Moving the CyberTank

The first thing we’re going to tackle in gameplay is the CyberTank movement.

The rules from MOOSE or fairly simple, the CyberTank will move towards the Command Post unless there is a Howitzer within 8 hexes of the CyberTank. 8 hexes is the range of a Howitzer, so this just represents that the CyberTank would prefer to rush the Howitzer and blow it up, rather than be pummelled by it as it proceeds towards the Command Post.

There is also a table in MOOSE to use two dice to somewhat randomize the movement of the CyberTank. We don’t need to replicate dice throws, but we can create a class to use a random number between 0-100 and adjust some ranges to impact the movement of the CyberTank.

Hex Math

Hex maps are a bit different from square grids, and some of the handling can get a bit obtuse. So we’ll put all of that stuff into a set of classes that can just deal with it, then our AI routines and rule checking code won’t need to deal with it at all.

One thing that we’re not going to deal with at this point is terrain. There are rules about hexes that are impassable, or cost more to traverse based on the terrain in them. All that stuff will get incorporated later on. For now, we just want to get the CyberTank moving according to some basic rules.


When we talk about moving the CyberTank, we need to talk about which way it’s facing, and which direction it’s going to move. So we’ll introduce a new class to hold this.

enum class Direction {
   N, NE, SE, S, SW, NW;

   fun clockWise() = when (this) {
      N -> NE
      NE -> SE
      SE -> S
      S -> SW
      SW -> NW
      NW -> N

   fun counterClockWise() = when (this) {
      N -> NW
      NE -> N
      SE -> NE
      S -> SE
      SW -> S
      NW -> SW

You can see that we have six directions (surprise!), but no East or West.


There’s a bit more to this to integrate with Directions and to calculate the Direction from one location to another.

data class Location(val column: Int, val row: Int) {
   fun equals(otherLocation: Location?): Boolean = otherLocation?.let {
      (this.row == otherLocation.row) && (this.column == otherLocation.column)
   } ?: false

   override fun toString(): String {
      return "$column:$row"

   fun goNorth(): Location = Location(column, row - 1)

   fun goSouth(): Location = Location(column, row + 1)

   fun goNorthEast(): Location = Location(column + 1, if (column.isOdd()) row - 1 else row)

   fun goSouthEast(): Location = Location(column + 1, if (column.isOdd()) row else row + 1)

   fun goNorthWest(): Location = Location(column - 1, if (column.isOdd()) row - 1 else row)

   fun goSouthWest(): Location = Location(column - 1, if (column.isOdd()) row else row + 1)

   fun directionTo(otherLocation: Location): Direction {
      if (column == otherLocation.column) {
         return if (row >= otherLocation.row) Direction.N else Direction.S
      return if (otherLocation.column > column) {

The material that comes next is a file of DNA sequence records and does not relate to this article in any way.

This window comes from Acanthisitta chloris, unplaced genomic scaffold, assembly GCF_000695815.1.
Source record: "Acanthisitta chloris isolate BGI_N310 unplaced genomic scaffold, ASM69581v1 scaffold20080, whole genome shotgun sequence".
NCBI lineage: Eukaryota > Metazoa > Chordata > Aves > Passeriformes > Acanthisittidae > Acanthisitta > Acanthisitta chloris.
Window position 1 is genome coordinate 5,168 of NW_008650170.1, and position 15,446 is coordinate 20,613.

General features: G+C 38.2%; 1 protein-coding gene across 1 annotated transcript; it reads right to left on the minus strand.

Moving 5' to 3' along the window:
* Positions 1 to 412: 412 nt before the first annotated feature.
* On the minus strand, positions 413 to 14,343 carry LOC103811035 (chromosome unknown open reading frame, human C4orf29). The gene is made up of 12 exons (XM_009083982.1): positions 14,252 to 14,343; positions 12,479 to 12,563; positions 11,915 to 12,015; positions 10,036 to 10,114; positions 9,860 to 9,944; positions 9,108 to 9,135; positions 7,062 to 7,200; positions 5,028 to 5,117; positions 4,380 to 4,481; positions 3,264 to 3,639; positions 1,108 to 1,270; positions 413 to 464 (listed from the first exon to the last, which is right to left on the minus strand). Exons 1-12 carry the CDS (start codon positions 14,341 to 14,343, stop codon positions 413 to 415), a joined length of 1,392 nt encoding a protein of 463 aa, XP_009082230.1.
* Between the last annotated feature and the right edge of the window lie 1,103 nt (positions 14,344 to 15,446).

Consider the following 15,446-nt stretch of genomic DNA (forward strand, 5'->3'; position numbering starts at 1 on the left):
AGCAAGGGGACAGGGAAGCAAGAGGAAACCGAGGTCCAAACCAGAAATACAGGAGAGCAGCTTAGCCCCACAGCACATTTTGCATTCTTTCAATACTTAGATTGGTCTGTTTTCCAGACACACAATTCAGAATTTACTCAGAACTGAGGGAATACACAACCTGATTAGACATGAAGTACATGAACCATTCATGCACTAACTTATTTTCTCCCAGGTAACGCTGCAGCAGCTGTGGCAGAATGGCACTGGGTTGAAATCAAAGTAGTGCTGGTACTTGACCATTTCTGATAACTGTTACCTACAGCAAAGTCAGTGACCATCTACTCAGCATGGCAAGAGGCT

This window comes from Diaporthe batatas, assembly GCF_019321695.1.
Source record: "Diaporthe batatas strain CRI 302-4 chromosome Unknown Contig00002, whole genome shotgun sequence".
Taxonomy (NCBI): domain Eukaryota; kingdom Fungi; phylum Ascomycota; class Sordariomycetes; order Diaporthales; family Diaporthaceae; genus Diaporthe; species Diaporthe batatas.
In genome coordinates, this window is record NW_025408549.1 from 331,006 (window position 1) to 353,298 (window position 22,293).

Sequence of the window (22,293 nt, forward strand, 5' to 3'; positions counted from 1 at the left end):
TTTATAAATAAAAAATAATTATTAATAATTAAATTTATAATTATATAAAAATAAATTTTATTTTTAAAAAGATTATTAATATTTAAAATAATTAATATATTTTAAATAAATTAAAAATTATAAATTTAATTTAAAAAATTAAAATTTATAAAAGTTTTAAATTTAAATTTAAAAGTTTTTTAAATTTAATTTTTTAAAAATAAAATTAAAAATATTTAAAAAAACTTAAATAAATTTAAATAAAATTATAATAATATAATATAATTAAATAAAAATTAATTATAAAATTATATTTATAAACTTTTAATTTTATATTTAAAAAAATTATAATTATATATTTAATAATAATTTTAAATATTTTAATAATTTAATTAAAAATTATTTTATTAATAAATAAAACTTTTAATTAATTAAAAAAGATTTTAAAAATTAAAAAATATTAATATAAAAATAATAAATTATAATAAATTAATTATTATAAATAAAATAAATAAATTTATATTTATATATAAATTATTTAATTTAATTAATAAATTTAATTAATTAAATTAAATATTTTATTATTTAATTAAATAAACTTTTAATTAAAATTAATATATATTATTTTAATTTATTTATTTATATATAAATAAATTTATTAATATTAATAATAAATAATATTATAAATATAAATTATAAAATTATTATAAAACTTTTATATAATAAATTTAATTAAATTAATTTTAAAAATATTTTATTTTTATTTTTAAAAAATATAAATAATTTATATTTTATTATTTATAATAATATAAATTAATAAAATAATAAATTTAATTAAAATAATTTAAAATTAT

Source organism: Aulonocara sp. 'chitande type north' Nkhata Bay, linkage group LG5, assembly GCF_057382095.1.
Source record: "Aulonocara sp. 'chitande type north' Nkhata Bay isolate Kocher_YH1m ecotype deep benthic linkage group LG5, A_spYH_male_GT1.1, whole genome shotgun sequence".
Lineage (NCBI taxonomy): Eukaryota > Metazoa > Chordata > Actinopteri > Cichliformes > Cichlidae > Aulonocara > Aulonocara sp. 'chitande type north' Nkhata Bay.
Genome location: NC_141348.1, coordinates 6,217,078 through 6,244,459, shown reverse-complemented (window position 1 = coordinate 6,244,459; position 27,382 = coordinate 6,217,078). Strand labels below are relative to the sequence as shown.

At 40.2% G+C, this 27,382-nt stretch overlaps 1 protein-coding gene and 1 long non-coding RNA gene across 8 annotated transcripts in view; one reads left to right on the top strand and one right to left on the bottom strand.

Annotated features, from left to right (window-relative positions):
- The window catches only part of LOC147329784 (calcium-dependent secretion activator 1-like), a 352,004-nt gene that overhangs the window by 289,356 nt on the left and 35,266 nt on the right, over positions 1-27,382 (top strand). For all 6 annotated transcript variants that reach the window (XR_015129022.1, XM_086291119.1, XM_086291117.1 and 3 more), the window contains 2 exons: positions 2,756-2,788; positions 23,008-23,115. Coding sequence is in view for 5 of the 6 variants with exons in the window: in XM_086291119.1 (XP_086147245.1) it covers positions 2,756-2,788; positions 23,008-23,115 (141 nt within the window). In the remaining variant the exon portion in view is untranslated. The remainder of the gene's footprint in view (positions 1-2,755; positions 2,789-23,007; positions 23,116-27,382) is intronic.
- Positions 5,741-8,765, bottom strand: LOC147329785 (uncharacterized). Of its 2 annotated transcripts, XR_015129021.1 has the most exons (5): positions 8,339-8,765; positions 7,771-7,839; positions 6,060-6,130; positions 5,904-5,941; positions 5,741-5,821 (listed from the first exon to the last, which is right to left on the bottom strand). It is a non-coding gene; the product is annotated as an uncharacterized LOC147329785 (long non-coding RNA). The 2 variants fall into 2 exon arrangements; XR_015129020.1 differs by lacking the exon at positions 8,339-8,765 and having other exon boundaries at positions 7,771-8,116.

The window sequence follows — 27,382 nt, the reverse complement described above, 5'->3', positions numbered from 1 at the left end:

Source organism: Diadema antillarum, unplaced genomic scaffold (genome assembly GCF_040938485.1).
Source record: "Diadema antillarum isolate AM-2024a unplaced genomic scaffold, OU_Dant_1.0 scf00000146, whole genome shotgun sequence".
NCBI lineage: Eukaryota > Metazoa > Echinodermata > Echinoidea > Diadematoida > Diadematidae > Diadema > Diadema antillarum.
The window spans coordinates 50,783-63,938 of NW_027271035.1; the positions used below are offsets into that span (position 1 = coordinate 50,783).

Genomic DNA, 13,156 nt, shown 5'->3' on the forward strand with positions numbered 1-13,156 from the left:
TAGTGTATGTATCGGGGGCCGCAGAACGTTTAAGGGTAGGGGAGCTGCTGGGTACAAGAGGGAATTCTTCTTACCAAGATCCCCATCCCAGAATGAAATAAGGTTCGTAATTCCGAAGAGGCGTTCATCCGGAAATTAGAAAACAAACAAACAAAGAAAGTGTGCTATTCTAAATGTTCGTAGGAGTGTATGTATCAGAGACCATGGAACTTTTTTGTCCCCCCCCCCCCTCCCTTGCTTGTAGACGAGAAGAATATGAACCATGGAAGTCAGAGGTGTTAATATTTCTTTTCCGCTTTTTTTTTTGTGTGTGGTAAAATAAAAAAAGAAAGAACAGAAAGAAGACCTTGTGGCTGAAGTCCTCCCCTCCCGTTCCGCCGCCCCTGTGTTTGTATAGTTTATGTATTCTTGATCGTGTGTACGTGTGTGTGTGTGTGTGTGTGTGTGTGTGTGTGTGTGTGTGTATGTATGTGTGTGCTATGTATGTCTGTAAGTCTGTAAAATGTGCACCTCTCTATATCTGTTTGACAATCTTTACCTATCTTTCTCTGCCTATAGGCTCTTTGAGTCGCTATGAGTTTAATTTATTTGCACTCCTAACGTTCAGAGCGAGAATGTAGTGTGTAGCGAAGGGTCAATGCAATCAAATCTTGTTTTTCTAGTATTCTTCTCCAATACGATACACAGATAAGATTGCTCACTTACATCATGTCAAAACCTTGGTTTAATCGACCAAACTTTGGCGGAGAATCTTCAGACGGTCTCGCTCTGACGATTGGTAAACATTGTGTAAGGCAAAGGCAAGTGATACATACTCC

if (column.isOdd()) {
            if (otherLocation.row < row) Direction.NE else Direction.SE
         } else {
            if (otherLocation.row <= row) Direction.NE else Direction.SE
      } else {
         if (column.isOdd()) {
            if (otherLocation.row < row) Direction.NW else Direction.SW
         } else {
            if (otherLocation.row <= row) Direction.NW else Direction.SW

   fun goDirection(direction: Direction) = when (direction) {
      Direction.N -> goNorth()
      Direction.NE -> goNorthEast()
      Direction.SE -> goSouthEast()
      Direction.S -> goSouth()
      Direction.SW -> goSouthWest()
      Direction.NW -> goNorthWest()


fun Int.isOdd(): Boolean = (this % 2 != 0)

Remember that with hex maps the rows are zig-zag, so the row numbers of the squares that aren’t directly north or south depend on whether or not the location is in an odd or even column. This calculates it.


One of the oddities about hex maps is that the easiest way to determine distance is to just map out a direct path from source to target and count up the steps. It might be possible to do this with some kind of math, comparing the row and column of the two hexes, but I’ve never seen this done. Probably because I usually encounter hexes in tabletop gaming, and you just count them. So that’s what we’ll do here. We’re going to need the paths anyways.

class PathFinder() {

   public fun pathTo(source: Location, destination: Location): List<Location> {
      val results = mutableListOf<Location>(source)
      if (source.column == destination.column) {
         if (source.row == destination.row) {
            return results
         results += pathTo(if (source.row > destination.row) source.goNorth() else source.goSouth(), destination)
         return results;
      val nextColumn = if (destination.column > source.column) source.column + 1 else source.column - 1
      results += pathTo(if (source.column.isOdd()) {
         Location(nextColumn, if (destination.row < source.row) source.row - 1 else source.row)
      } else {